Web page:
Decorated Olympian Michael Phelps testified in front of Congress on Tuesday about the need for tougher anti-doping standards in sports.
According to the Baltimore Sun, he told the House Energy and Commerce Subcommittee on Oversight and Investigations, "Throughout my career, I have suspected that some athletes were cheating, and in some cases those suspicions were confirmed. Given all the testing I, and so many others, have been through, I have a hard time understanding this."
Phelps also said, "I can't describe how frustrating it is to see another athlete break through performance barriers in unrealistic time frames, knowing what I had to go through to do it. I watched how this affected my teammates too. Even the suspicion of doping is disillusioning for clean athletes."
The swimmer proceeded to describe the amount of documentation he was required to fill out by the United States Anti-Doping Agency before saying, "This whole process takes a toll, but it's absolutely worth it to keep the sport clean and fair...All athletes must be held to the same standards, which need to be implemented and enforced with consistency and independence."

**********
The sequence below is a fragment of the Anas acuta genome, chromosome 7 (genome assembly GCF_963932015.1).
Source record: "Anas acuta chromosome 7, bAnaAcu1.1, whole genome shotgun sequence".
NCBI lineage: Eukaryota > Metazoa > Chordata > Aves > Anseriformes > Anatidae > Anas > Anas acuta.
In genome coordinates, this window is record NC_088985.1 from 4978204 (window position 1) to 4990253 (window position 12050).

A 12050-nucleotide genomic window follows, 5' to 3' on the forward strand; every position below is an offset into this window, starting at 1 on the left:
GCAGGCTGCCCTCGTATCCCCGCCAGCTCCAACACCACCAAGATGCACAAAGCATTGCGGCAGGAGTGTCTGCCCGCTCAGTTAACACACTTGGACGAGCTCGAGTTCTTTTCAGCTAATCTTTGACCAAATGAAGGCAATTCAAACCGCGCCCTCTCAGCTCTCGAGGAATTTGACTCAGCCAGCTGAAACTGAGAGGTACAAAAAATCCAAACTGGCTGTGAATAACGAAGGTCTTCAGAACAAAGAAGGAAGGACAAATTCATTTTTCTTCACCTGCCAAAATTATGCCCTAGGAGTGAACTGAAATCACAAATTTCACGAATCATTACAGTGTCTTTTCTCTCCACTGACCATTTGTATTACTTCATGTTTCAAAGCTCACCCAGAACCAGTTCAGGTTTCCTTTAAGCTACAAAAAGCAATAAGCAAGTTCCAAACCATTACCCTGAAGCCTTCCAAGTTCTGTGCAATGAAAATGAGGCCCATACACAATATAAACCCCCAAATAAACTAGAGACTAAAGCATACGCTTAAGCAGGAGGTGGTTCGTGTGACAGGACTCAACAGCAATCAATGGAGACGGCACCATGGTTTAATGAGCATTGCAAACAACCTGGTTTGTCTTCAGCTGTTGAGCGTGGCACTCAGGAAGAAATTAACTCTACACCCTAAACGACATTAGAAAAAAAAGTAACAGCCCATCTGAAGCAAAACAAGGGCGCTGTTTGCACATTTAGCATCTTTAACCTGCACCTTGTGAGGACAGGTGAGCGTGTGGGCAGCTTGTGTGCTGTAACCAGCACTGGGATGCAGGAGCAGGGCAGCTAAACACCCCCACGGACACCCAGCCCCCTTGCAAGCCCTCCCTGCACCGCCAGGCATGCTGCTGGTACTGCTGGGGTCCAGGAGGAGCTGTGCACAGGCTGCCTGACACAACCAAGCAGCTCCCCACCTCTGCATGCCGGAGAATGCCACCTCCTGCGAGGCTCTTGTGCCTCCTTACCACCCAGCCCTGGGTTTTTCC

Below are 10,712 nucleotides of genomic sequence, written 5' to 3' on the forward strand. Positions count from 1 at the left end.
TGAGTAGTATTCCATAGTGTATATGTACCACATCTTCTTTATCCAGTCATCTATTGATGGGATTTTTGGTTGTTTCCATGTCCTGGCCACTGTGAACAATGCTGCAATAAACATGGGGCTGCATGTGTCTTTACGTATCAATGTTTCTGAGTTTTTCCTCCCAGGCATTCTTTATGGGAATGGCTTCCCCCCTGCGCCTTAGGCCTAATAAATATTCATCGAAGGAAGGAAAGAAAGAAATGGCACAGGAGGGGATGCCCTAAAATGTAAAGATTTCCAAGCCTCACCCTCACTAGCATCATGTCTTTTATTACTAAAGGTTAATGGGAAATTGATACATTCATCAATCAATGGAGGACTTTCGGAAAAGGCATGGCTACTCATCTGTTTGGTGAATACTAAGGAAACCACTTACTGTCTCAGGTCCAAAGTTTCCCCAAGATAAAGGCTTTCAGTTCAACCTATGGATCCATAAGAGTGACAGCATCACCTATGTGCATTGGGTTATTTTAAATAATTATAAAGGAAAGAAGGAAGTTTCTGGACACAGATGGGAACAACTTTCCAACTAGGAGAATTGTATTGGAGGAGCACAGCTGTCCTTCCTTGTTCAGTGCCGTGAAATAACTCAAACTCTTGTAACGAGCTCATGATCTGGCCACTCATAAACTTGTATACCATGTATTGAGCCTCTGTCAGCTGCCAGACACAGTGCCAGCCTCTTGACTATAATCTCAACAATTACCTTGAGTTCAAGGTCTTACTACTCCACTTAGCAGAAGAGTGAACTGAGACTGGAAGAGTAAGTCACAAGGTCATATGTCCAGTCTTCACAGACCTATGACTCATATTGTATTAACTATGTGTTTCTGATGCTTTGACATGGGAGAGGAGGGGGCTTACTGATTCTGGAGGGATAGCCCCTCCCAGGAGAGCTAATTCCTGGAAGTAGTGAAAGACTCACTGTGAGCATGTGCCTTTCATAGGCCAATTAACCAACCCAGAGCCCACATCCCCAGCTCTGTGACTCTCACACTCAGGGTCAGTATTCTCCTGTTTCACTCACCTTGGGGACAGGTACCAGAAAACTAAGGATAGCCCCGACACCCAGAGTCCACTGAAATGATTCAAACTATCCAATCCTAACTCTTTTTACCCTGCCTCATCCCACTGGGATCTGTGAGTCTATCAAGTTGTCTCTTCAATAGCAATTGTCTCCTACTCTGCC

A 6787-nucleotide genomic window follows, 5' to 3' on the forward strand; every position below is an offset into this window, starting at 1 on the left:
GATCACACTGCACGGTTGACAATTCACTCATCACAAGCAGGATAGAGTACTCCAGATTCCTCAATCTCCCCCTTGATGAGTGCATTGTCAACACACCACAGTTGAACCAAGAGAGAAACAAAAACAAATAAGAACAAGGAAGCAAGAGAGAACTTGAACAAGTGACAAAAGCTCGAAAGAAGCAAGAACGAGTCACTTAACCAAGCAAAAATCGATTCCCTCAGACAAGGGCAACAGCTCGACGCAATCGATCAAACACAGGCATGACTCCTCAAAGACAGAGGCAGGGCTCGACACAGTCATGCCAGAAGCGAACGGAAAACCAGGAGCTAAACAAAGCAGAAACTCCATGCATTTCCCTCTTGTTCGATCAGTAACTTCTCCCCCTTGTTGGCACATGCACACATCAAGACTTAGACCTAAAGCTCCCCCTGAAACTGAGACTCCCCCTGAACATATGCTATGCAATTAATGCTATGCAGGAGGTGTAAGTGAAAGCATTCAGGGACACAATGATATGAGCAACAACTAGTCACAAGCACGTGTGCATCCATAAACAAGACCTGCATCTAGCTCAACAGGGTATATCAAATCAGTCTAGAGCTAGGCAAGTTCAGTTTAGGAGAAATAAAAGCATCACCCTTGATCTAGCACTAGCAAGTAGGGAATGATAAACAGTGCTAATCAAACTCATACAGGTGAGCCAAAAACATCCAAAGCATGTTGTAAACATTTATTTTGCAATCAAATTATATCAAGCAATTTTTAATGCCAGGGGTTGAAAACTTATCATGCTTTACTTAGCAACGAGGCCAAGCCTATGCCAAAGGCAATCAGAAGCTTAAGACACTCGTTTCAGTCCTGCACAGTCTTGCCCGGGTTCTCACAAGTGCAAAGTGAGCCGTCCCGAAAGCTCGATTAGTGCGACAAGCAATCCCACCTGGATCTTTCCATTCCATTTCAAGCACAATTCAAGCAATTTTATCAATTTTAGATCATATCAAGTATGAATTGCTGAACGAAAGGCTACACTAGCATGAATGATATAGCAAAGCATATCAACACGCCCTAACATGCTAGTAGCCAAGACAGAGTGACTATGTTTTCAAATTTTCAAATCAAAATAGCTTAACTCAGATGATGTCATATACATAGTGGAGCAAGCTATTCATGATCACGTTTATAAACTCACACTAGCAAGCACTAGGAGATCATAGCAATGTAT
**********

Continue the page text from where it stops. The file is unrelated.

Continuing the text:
Shot putter Adam Nelson also testified about his disappointment at receiving his gold medal in a food court years after he competed as the original winner was disqualified for suspected doping, notes ABC News.
Phelps, the most decorated Olympian in history, has indicated that he would continue to speak up about the issue now that he has retired.